Conclusions

Our review of the evidence on R. conicus and its relevance for resolving the controversy over the data available was required to assess the risk of deliberate introductions for the biological control of weeds, such as true thistles, and it leads to three conclusions.

First, in retrospect, the pre-release plus the early post-release data did suggest that R conicus would be likely to feed, and could develop, on multiple Cirsium species, including important clues that North American species would be among these species. However, several factors influencing the programme at the time led the investigators to discount this evidence. These factors were: (i) a widespread acceptance of the host race paradigm; (ii) a focus on preventing damage to economic plants, which entailed selecting test plants for the screening tests which were almost exclusively cultivated plants; and (iii) a strong desire to move quickly to eliminate the weed problem. These factors contributed to a de-emphasis on the data that showed significant feeding, oviposition and development on some European and a couple of North American Cirsium species. A strong emphasis was placed, instead, on why the evidence was not sufficient to predict a major effect by R conicus on native plant species. This latter emphasis precluded further studies, to examine conflicting data and to determine the ecological factors influencing host selection in the field.

Second, again in retrospect, the studies needed to quantify the likely magnitude of feeding and development by R. conicus on Cirsium species, and thus the ecological consequences of that feeding, were not done in this case, nor in any other up to that time as far as we are aware. Thus, a clear prediction of the intensity of direct effects, and of the type and magnitude of indirect ecological effects resulting from the feeding and potential development, was not possible. However, the early data did provide reasons to hypothesize that ecological effects might occur if R conicus did include North American Cirsium species in its list of acceptable, phenologically exploitable host plants. For example, starvation feeding tests showed 'regular and spontaneous feeding' by R conicus on at least two European Cirsium spp. (C. arvense, C. vulgare), and preference feeding tests showed higher acceptance of European Cirsium acaule than of Carduus nutans. Furthermore, larval development was also completed on European Cirsium arvense and C. palustre.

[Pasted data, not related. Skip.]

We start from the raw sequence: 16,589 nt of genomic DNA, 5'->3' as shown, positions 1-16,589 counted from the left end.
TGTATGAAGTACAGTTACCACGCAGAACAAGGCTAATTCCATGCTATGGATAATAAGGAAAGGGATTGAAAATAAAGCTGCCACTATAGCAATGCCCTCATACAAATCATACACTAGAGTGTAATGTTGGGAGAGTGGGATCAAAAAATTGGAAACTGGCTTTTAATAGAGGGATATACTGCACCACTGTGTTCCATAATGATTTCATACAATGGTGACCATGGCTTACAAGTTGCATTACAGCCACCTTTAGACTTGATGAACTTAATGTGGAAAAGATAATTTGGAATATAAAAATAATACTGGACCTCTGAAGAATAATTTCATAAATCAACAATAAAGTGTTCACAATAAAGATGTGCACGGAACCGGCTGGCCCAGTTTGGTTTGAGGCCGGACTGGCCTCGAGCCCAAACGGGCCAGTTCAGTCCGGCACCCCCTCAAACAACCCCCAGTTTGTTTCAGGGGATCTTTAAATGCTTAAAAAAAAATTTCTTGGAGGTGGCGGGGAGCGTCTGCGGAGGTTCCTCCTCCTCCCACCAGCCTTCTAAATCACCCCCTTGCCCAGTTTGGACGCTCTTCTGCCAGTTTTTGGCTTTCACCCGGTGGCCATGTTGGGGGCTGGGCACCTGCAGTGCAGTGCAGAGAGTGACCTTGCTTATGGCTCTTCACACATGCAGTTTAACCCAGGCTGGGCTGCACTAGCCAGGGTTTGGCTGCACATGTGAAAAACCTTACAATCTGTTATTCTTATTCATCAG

Third, the findings imply the potential for a direct, negative effect by R conicus on fitness and seed production of Cirsium species when exploited. Interactions with other insects in the floral herbivore guild were noted, implying the potential for indirect interactions with insects in the North American inflorescence guild. However, these clues in the observations and data from pre-release and early post-release studies were not pursued. Some of the information needed could have been developed through quantitative field studies of relative egg loads on alternative hosts, under a range of environmental conditions within the geographical range of R. conicus in Europe. Such data would quantify the potential variation in magnitude of use of less preferred, but acceptable, host plant species. Thus, we conclude that more information could have been acquired to assess the ecological consequences and potential control effectiveness, and these data are now required under contemporary conditions.

In summary, we conclude that there were enough data suggesting that Cirsium species were acceptable host species to have aroused more suspicion over the potential consequences of introducing and redistributing R. conicus in North America without further testing. However, accurate prediction of the observed quantitative ecological effects would have required more field and laboratory experiments. Contemporary concerns now mandate such additional, pre-release testing.

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